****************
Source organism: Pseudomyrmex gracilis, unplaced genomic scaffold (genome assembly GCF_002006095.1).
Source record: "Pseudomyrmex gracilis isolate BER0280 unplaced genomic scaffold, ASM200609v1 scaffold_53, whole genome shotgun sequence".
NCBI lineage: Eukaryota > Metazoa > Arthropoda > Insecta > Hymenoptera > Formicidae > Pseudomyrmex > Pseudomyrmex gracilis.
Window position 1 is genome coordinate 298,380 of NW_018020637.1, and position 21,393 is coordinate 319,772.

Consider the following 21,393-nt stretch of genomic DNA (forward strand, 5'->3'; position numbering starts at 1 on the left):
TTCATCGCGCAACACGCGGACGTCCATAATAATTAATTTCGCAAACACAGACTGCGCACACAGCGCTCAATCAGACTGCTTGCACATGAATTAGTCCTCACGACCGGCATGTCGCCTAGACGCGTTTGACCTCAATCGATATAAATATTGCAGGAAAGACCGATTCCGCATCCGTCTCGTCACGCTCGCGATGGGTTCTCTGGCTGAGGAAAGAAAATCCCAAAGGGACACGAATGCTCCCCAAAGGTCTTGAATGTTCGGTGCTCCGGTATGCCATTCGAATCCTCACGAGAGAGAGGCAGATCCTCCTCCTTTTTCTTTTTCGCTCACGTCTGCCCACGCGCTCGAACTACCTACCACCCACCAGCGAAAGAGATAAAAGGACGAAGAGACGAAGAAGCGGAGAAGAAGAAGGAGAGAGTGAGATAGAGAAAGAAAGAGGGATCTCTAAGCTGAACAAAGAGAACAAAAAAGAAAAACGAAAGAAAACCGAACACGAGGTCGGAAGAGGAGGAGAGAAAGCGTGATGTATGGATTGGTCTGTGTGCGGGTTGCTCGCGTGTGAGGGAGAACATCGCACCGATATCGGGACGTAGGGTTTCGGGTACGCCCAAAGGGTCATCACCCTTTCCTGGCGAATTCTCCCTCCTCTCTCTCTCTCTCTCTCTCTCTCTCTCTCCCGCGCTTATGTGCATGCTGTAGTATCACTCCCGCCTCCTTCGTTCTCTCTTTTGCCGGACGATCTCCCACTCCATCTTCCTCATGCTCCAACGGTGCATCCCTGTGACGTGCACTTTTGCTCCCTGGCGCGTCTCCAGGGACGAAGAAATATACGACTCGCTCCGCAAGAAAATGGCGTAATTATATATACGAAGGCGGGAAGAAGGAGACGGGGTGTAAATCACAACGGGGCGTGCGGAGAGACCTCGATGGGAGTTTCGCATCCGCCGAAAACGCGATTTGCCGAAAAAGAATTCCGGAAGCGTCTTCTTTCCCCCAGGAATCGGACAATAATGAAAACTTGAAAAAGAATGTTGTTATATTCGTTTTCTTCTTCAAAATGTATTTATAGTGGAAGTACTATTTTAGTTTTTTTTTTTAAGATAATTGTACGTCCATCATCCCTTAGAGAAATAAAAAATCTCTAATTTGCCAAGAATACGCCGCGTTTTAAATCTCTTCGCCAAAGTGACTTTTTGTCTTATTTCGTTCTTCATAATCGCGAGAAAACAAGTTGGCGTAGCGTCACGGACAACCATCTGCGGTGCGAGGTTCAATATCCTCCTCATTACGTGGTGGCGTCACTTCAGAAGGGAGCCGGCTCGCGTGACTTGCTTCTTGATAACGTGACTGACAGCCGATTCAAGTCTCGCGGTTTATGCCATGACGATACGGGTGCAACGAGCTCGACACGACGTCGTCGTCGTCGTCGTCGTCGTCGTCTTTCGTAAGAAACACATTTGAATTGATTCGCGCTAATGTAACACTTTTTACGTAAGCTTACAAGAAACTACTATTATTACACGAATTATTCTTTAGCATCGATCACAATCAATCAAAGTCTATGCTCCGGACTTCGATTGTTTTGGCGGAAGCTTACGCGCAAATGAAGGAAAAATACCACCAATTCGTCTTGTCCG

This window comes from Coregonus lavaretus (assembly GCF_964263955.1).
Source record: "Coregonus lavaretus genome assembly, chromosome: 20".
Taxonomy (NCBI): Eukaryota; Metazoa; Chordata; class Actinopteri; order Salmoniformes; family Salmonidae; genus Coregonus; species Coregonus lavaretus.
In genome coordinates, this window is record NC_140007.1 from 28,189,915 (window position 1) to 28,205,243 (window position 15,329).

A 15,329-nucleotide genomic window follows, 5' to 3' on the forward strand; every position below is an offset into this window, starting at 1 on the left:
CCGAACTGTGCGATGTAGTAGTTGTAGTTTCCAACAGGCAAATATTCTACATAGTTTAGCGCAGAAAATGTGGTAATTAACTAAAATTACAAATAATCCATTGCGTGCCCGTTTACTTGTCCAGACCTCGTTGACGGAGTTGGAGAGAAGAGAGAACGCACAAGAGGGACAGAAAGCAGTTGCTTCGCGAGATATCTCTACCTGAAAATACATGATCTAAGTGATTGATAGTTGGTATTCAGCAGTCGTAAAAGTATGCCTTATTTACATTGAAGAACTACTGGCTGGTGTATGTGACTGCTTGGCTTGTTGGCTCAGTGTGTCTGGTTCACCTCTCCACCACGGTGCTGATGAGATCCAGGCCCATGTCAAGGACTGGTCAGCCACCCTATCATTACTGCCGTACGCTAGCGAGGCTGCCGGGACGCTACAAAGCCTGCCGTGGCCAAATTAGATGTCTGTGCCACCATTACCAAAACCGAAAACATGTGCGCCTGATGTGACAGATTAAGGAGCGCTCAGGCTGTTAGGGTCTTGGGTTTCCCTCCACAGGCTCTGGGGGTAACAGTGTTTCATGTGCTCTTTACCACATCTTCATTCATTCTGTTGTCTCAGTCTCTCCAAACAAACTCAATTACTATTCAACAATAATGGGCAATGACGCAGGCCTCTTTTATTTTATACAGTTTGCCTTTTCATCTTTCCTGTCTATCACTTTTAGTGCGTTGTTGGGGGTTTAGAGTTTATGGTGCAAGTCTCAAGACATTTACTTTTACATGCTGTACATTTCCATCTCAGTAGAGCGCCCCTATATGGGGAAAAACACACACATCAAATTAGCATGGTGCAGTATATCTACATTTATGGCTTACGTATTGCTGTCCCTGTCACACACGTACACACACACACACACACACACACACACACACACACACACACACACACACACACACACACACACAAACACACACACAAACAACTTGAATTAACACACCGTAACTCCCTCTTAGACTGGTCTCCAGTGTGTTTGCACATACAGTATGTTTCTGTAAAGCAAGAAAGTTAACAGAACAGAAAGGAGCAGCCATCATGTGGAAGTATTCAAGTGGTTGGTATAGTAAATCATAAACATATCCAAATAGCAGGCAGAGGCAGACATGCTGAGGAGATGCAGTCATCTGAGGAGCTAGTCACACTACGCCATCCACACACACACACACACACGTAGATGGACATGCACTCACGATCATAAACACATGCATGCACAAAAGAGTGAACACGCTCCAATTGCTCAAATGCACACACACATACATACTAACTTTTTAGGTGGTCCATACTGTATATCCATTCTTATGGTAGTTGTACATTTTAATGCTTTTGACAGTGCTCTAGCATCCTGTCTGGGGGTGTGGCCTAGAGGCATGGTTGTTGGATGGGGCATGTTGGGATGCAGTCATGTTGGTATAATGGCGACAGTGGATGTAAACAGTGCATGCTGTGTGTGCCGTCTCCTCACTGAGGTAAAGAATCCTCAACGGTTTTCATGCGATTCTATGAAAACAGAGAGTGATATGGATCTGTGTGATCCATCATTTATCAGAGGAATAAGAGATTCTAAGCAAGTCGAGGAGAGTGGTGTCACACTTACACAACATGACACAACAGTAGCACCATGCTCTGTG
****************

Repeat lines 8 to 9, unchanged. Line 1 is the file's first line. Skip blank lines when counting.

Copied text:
Source record: "Coregonus lavaretus genome assembly, chromosome: 20".
Taxonomy (NCBI): Eukaryota; Metazoa; Chordata; class Actinopteri; order Salmoniformes; family Salmonidae; genus Coregonus; species Coregonus lavaretus.